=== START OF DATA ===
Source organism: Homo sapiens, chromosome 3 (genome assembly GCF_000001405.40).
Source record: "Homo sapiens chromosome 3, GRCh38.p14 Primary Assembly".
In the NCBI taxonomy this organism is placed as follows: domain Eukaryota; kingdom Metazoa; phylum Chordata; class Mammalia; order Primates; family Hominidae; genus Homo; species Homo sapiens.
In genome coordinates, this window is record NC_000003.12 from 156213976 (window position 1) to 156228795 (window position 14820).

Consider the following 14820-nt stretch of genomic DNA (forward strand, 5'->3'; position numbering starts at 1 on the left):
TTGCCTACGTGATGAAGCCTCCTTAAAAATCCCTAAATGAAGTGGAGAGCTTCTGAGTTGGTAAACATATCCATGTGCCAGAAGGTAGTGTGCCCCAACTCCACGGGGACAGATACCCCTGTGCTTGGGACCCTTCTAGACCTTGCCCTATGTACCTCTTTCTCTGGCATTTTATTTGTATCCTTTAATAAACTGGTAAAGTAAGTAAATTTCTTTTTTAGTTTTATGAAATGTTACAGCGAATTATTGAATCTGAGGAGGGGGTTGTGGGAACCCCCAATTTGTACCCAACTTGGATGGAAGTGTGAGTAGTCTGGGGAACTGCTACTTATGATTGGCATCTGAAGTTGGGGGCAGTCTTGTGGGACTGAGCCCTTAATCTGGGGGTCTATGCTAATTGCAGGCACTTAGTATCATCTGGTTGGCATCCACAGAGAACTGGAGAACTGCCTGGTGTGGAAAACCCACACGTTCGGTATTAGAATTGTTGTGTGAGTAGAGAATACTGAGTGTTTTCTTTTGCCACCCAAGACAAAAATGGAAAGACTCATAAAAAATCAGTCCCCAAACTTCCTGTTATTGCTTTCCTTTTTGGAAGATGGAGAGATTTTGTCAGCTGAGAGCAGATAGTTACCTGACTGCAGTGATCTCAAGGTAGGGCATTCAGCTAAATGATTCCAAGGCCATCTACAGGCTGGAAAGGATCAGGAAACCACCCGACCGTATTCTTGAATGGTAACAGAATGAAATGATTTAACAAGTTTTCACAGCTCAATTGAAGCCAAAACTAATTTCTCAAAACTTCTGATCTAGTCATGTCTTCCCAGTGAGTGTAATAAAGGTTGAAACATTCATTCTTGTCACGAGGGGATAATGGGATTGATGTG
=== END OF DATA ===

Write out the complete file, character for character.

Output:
Source organism: Homo sapiens, chromosome 3 (genome assembly GCF_000001405.40).
Source record: "Homo sapiens chromosome 3, GRCh38.p14 Primary Assembly".
In the NCBI taxonomy this organism is placed as follows: domain Eukaryota; kingdom Metazoa; phylum Chordata; class Mammalia; order Primates; family Hominidae; genus Homo; species Homo sapiens.
In genome coordinates, this window is record NC_000003.12 from 156213976 (window position 1) to 156228795 (window position 14820).

Consider the following 14820-nt stretch of genomic DNA (forward strand, 5'->3'; position numbering starts at 1 on the left):
TTGCCTACGTGATGAAGCCTCCTTAAAAATCCCTAAATGAAGTGGAGAGCTTCTGAGTTGGTAAACATATCCATGTGCCAGAAGGTAGTGTGCCCCAACTCCACGGGGACAGATACCCCTGTGCTTGGGACCCTTCTAGACCTTGCCCTATGTACCTCTTTCTCTGGCATTTTATTTGTATCCTTTAATAAACTGGTAAAGTAAGTAAATTTCTTTTTTAGTTTTATGAAATGTTACAGCGAATTATTGAATCTGAGGAGGGGGTTGTGGGAACCCCCAATTTGTACCCAACTTGGATGGAAGTGTGAGTAGTCTGGGGAACTGCTACTTATGATTGGCATCTGAAGTTGGGGGCAGTCTTGTGGGACTGAGCCCTTAATCTGGGGGTCTATGCTAATTGCAGGCACTTAGTATCATCTGGTTGGCATCCACAGAGAACTGGAGAACTGCCTGGTGTGGAAAACCCACACGTTCGGTATTAGAATTGTTGTGTGAGTAGAGAATACTGAGTGTTTTCTTTTGCCACCCAAGACAAAAATGGAAAGACTCATAAAAAATCAGTCCCCAAACTTCCTGTTATTGCTTTCCTTTTTGGAAGATGGAGAGATTTTGTCAGCTGAGAGCAGATAGTTACCTGACTGCAGTGATCTCAAGGTAGGGCATTCAGCTAAATGATTCCAAGGCCATCTACAGGCTGGAAAGGATCAGGAAACCACCCGACCGTATTCTTGAATGGTAACAGAATGAAATGATTTAACAAGTTTTCACAGCTCAATTGAAGCCAAAACTAATTTCTCAAAACTTCTGATCTAGTCATGTCTTCCCAGTGAGTGTAATAAAGGTTGAAACATTCATTCTTGTCACGAGGGGATAATGGGATTGATGTG